M&A arena-- activists are causing the dismantling of companies’ standard takeover defenses; they control
large pools of capital; and they can maneuver within the existing regulatory framework to create what
appears to be unfairness in the market and an unfair advantage over target corporations. The fear is that
the Pershing Square-Valeant model will be followed by other bidders and activists, unleashing a new
wave of unsolicited takeover attempts fueled by activists seeking to profit from the acquisition of a large
equity stake in a company for which their corporate partner then makes an unsolicited bid.
Key Takeaway. Whether the model will be widely followed will depend on whether it produces the
benefits that the bidder anticipates, and, if so, at what cost. In our view, whether the model creates a net
benefit to a bidder in any given case, and the nature and extent of the benefit, will depend on the facts
and circumstances relating to the specific bidder, activist, target, bidder-activist arrangements, and
underlying proposed transaction.
Benefits to Valeant. In the case of the Pershing Square-Valeant arrangement, arguably the
collaboration, as structured, potentially provides the following benefits to Valeant: use of the
9.7% equity stake in the target as voting support for a proxy contest, that can be commenced
soon after announcement of the bid, to remove the target’s board and redeem its shareholder
rights plan; use of Pershing Square’s expertise in amassing options in the over-the-counter
market to acquire the equity stake; Pershing Square’s assumption of all the downside economic
risk on the equity stake; 15% of any upside economic gain on the equity stake in the event the
Valeant bid loses to a competing bidder (at least enough to cover Valeant’s expenses in having
made the bid); availability of $400 million of additional funding for the bid; added credibility and
momentum for the bid; and, after the bid (if it is successful), the possible benefits of Pershing
Square’s participation as a large shareholder of the resulting company. We discuss below the
extent to which it appears that these benefits have been or will be provided to Valeant, and at
Disadvantages of the model. Bidders in general will need to determine their view of the likely
net benefit of this model, after taking into account that it appears that: there are significant
economic costs to the bidder; there are inherent conflicts of interest as between the bidder and
the activist; depending on the specific circumstances; a bidder acting on its own (with an
investment banker) may be able to achieve most or all of the things that can be achieved by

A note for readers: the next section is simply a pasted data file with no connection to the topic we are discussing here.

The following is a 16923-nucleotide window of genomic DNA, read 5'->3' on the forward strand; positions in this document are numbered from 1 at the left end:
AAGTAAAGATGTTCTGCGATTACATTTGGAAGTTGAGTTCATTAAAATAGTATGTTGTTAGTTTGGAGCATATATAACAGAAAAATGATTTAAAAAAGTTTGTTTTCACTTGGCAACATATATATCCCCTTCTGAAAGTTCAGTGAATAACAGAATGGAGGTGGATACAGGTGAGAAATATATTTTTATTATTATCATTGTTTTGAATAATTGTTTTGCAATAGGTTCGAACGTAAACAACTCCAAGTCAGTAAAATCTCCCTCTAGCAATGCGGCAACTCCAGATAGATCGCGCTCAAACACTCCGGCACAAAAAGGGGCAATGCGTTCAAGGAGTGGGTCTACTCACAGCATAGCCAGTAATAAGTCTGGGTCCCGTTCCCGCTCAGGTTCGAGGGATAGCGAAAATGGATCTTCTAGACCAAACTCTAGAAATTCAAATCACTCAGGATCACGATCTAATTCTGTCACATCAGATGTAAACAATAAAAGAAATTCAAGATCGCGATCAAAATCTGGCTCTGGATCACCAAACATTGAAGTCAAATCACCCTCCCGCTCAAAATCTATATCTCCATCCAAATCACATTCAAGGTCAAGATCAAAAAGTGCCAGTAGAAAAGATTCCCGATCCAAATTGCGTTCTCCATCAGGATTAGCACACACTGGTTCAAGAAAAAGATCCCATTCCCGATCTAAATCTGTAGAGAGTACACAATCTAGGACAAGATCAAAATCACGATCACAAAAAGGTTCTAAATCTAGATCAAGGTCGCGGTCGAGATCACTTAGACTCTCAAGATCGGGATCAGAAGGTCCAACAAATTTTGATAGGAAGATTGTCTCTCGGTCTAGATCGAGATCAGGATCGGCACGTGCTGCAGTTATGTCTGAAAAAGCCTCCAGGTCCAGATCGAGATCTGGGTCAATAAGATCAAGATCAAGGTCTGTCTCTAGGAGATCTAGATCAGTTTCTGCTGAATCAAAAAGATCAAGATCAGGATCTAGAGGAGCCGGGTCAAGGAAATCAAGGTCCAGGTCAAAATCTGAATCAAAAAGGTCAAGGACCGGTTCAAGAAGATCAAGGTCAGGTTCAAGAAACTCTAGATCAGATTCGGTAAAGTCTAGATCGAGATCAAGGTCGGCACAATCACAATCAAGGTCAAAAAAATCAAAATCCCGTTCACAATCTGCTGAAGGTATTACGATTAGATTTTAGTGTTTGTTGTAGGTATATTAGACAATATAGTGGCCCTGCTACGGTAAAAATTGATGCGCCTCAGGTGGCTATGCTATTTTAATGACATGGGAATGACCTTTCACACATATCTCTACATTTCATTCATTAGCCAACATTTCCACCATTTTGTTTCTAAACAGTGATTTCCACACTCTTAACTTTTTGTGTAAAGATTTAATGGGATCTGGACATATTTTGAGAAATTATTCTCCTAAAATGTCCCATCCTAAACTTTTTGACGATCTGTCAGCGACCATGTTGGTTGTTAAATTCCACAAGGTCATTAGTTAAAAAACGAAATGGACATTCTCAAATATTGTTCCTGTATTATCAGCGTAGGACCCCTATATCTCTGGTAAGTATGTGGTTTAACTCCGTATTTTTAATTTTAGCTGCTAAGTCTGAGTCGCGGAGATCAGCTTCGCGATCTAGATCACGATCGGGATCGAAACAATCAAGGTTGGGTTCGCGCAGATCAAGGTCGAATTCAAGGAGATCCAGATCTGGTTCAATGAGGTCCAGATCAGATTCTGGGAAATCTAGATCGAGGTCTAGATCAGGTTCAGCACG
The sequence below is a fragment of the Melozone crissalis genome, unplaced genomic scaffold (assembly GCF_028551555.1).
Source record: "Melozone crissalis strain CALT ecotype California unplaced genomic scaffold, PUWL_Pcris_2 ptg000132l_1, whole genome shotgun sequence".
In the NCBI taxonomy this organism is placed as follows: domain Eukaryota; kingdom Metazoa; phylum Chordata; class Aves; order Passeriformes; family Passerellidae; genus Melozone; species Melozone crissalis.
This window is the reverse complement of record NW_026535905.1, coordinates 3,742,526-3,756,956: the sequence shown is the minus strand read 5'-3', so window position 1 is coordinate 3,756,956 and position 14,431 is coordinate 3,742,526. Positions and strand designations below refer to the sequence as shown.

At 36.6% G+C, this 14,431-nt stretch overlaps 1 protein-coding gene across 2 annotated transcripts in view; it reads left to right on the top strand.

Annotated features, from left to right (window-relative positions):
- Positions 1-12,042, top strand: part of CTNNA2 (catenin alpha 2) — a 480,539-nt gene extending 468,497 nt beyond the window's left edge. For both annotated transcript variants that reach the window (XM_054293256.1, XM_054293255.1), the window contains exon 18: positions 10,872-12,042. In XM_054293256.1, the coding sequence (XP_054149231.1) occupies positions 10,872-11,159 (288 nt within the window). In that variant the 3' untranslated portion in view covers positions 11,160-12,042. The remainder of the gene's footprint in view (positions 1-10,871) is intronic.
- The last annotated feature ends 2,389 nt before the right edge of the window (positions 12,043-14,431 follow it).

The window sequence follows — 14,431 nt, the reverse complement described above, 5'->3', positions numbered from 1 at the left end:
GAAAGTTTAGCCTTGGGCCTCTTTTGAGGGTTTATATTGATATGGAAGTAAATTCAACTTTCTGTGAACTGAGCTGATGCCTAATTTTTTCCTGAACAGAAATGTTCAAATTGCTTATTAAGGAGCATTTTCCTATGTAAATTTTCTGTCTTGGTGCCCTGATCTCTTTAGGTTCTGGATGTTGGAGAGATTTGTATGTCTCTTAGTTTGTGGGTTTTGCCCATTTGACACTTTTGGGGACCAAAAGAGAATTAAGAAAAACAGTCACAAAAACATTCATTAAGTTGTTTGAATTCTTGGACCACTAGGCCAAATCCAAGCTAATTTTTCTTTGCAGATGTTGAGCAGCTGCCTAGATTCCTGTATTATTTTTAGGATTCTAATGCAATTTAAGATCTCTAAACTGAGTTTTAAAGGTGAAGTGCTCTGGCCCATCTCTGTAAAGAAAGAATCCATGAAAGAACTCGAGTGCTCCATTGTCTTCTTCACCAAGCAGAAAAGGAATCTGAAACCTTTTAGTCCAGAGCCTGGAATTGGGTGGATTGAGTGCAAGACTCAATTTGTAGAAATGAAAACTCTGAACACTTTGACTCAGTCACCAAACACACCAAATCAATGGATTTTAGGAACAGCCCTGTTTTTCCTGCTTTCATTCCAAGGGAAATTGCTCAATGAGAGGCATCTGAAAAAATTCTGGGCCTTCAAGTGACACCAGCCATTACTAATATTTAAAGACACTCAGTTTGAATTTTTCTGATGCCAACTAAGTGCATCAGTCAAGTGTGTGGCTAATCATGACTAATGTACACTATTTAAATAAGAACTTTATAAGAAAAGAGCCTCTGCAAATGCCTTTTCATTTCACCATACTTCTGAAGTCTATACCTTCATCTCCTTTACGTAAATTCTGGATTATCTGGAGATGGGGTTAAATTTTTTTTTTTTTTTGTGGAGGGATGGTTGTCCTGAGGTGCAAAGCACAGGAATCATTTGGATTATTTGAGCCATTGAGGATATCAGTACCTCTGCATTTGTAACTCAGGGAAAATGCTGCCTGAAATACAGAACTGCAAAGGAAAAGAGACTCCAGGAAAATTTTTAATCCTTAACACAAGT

acting with an activist; and the model itself (particularly if widely followed) may prompt regulatory
changes that could limit its future use. Fried Frank Client Memorandum
What are the potential benefits of the model to a bidder? While the benefits of the model to the
activist have already been proven (with Pershing Square’s one-day billion dollar gain), the benefits to the
bidder are more nuanced and will vary based on the facts and circumstances.
Pershing Square’s voting support for a proxy contest. If Allergan resists the Valeant
proposal, Valeant and/or Pershing may elect to conduct a proxy contest to remove Allergan
directors and replace them with new directors, who will be in a position to redeem the Allergan
shareholder rights plan and approve the transaction with Valeant. Although HSR clearance is
required for the exercise of options into voting stock, the clearance for the Pershing SquareValeant entity (which is managed by Pershing Square) likely will be obtainable relatively quickly.
By contrast, had Valeant acquired the options for its own account, their exercise likely would have
been delayed by a longer HSR clearance process than would apply to an entity controlled by a
non-competitor. Therefore, the collaboration permits Valeant to more quickly conduct a proxy
contest, with 9.7% of the Allergan common stock in support. The extent to which a bidder in
another situation will view the model as providing a significant benefit in this respect will depend
on that bidder’s view of the likely difference (if any) in the time needed for HSR clearance for the
bidder as compared to the activist; the likelihood of credible competing bids emerging; and the
likelihood that the voting of the equity stake would make a difference in the proxy contest.
o Extent of this benefit. When evaluating this benefit, it should be noted, first, that a
bidder who is not a direct business competitor (unlike Valeant here) may not have a
materially different timeframe for HSR clearance than can be achieved by the activistbidder entity. Second, while Pershing Square has committed to vote in support of the
Valeant transaction and against other transactions, if a higher bid materializes, Pershing
Square’s vote of the 9.7% stake in favor of Valeant’s bid will be irrelevant, as the higher
transaction would be approved by Allergan’s other shareholders and would prevail.
o Economic cost of this benefit. Finally, the economic cost of this benefit to Valeant is
high. If Valeant had itself purchased the options, the billion dollar gain on the options